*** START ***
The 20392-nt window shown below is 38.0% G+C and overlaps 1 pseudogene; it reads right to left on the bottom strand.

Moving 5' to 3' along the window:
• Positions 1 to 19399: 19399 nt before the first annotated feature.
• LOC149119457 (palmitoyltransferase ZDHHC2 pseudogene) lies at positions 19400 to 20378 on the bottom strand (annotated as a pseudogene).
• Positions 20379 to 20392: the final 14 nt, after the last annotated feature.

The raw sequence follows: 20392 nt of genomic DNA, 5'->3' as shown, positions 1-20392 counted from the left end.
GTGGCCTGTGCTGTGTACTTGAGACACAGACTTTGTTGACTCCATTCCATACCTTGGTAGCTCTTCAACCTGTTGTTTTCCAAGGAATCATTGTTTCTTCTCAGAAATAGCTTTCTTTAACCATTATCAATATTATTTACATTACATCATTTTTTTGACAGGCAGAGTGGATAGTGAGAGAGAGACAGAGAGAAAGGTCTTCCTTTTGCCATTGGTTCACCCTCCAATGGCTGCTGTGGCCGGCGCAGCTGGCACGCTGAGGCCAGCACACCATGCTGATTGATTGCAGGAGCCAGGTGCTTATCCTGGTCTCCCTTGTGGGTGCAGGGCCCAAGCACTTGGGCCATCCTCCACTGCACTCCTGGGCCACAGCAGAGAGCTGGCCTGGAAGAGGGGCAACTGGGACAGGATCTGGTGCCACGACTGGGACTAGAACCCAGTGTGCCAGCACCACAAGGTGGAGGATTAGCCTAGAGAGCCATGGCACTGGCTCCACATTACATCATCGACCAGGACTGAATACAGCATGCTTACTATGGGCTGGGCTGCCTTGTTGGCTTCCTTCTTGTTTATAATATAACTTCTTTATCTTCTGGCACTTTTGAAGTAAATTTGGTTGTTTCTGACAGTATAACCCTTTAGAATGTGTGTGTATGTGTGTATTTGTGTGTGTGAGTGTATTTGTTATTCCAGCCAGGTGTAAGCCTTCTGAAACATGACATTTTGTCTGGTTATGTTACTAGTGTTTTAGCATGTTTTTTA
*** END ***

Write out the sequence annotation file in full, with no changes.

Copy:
The 20392-nt window shown below is 38.0% G+C and overlaps 1 pseudogene; it reads right to left on the bottom strand.

Moving 5' to 3' along the window:
• Positions 1 to 19399: 19399 nt before the first annotated feature.
• LOC149119457 (palmitoyltransferase ZDHHC2 pseudogene) lies at positions 19400 to 20378 on the bottom strand (annotated as a pseudogene).
• Positions 20379 to 20392: the final 14 nt, after the last annotated feature.

The raw sequence follows: 20392 nt of genomic DNA, 5'->3' as shown, positions 1-20392 counted from the left end.
GTGGCCTGTGCTGTGTACTTGAGACACAGACTTTGTTGACTCCATTCCATACCTTGGTAGCTCTTCAACCTGTTGTTTTCCAAGGAATCATTGTTTCTTCTCAGAAATAGCTTTCTTTAACCATTATCAATATTATTTACATTACATCATTTTTTTGACAGGCAGAGTGGATAGTGAGAGAGAGACAGAGAGAAAGGTCTTCCTTTTGCCATTGGTTCACCCTCCAATGGCTGCTGTGGCCGGCGCAGCTGGCACGCTGAGGCCAGCACACCATGCTGATTGATTGCAGGAGCCAGGTGCTTATCCTGGTCTCCCTTGTGGGTGCAGGGCCCAAGCACTTGGGCCATCCTCCACTGCACTCCTGGGCCACAGCAGAGAGCTGGCCTGGAAGAGGGGCAACTGGGACAGGATCTGGTGCCACGACTGGGACTAGAACCCAGTGTGCCAGCACCACAAGGTGGAGGATTAGCCTAGAGAGCCATGGCACTGGCTCCACATTACATCATCGACCAGGACTGAATACAGCATGCTTACTATGGGCTGGGCTGCCTTGTTGGCTTCCTTCTTGTTTATAATATAACTTCTTTATCTTCTGGCACTTTTGAAGTAAATTTGGTTGTTTCTGACAGTATAACCCTTTAGAATGTGTGTGTATGTGTGTATTTGTGTGTGTGAGTGTATTTGTTATTCCAGCCAGGTGTAAGCCTTCTGAAACATGACATTTTGTCTGGTTATGTTACTAGTGTTTTAGCATGTTTTTTA